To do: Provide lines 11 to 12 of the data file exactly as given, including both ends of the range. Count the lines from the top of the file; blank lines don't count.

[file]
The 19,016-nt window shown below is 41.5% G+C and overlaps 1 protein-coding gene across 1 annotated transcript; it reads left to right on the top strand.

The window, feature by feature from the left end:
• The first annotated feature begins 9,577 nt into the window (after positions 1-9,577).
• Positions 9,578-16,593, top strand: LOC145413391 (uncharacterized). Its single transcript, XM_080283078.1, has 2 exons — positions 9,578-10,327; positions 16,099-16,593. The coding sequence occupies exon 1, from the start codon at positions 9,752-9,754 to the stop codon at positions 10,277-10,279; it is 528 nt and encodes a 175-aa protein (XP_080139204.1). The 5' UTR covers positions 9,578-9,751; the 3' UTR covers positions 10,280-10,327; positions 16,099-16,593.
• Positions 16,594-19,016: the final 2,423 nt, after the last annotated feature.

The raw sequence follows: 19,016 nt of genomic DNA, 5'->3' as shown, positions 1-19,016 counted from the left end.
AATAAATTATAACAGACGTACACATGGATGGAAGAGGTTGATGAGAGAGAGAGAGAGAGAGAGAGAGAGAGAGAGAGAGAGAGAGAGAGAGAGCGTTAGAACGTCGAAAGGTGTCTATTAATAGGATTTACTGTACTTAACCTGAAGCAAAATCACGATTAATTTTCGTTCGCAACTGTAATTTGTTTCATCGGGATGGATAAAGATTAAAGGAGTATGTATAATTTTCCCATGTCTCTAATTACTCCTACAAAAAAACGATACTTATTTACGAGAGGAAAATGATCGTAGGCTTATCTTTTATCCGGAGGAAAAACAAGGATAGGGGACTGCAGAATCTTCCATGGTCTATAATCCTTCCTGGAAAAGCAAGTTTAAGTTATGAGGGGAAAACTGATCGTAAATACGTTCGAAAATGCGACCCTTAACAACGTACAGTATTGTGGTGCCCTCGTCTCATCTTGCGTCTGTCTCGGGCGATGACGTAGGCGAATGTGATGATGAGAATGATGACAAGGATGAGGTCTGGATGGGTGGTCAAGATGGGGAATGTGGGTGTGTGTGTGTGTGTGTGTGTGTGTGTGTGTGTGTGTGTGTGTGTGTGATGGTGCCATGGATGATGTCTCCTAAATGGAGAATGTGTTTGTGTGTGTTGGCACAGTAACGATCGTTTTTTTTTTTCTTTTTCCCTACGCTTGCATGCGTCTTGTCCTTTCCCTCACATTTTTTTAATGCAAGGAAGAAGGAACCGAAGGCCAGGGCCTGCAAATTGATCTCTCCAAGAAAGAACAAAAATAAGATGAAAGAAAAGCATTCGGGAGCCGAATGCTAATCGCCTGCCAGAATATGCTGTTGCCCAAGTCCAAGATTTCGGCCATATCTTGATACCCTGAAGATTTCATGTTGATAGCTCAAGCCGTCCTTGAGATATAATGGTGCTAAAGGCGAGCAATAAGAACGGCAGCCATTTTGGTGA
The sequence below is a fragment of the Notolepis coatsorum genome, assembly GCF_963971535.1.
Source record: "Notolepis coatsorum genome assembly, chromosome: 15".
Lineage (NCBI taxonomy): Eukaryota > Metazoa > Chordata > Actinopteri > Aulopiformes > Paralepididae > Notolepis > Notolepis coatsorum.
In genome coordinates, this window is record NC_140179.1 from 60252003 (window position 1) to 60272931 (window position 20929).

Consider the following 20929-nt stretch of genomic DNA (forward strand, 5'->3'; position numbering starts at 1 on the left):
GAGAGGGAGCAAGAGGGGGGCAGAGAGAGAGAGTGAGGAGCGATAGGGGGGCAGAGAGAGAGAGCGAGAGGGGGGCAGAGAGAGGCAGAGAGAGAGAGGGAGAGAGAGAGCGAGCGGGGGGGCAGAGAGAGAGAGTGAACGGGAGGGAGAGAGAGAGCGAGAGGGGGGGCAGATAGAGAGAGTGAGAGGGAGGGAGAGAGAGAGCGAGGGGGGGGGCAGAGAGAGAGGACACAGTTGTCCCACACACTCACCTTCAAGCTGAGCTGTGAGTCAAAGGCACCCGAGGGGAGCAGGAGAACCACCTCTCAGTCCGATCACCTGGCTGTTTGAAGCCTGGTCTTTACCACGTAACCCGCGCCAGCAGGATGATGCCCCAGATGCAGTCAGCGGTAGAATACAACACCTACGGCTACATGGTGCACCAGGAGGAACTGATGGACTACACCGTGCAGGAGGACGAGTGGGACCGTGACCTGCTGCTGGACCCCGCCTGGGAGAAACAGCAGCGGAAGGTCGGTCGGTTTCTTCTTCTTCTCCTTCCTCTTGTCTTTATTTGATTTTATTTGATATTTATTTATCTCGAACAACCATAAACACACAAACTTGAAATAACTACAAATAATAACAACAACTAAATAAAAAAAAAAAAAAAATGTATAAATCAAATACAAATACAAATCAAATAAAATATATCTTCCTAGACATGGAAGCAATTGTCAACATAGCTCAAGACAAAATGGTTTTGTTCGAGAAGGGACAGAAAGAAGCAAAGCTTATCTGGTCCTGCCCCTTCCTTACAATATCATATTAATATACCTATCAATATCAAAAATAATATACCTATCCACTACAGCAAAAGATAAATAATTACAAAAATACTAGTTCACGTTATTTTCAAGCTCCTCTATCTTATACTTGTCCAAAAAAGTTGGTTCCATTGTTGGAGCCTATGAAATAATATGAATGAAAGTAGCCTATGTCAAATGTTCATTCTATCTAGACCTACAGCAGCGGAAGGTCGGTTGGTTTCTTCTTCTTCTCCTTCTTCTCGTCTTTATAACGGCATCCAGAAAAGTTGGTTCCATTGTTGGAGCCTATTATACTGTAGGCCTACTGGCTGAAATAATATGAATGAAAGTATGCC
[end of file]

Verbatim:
In genome coordinates, this window is record NC_140179.1 from 60252003 (window position 1) to 60272931 (window position 20929).

Consider the following 20929-nt stretch of genomic DNA (forward strand, 5'->3'; position numbering starts at 1 on the left):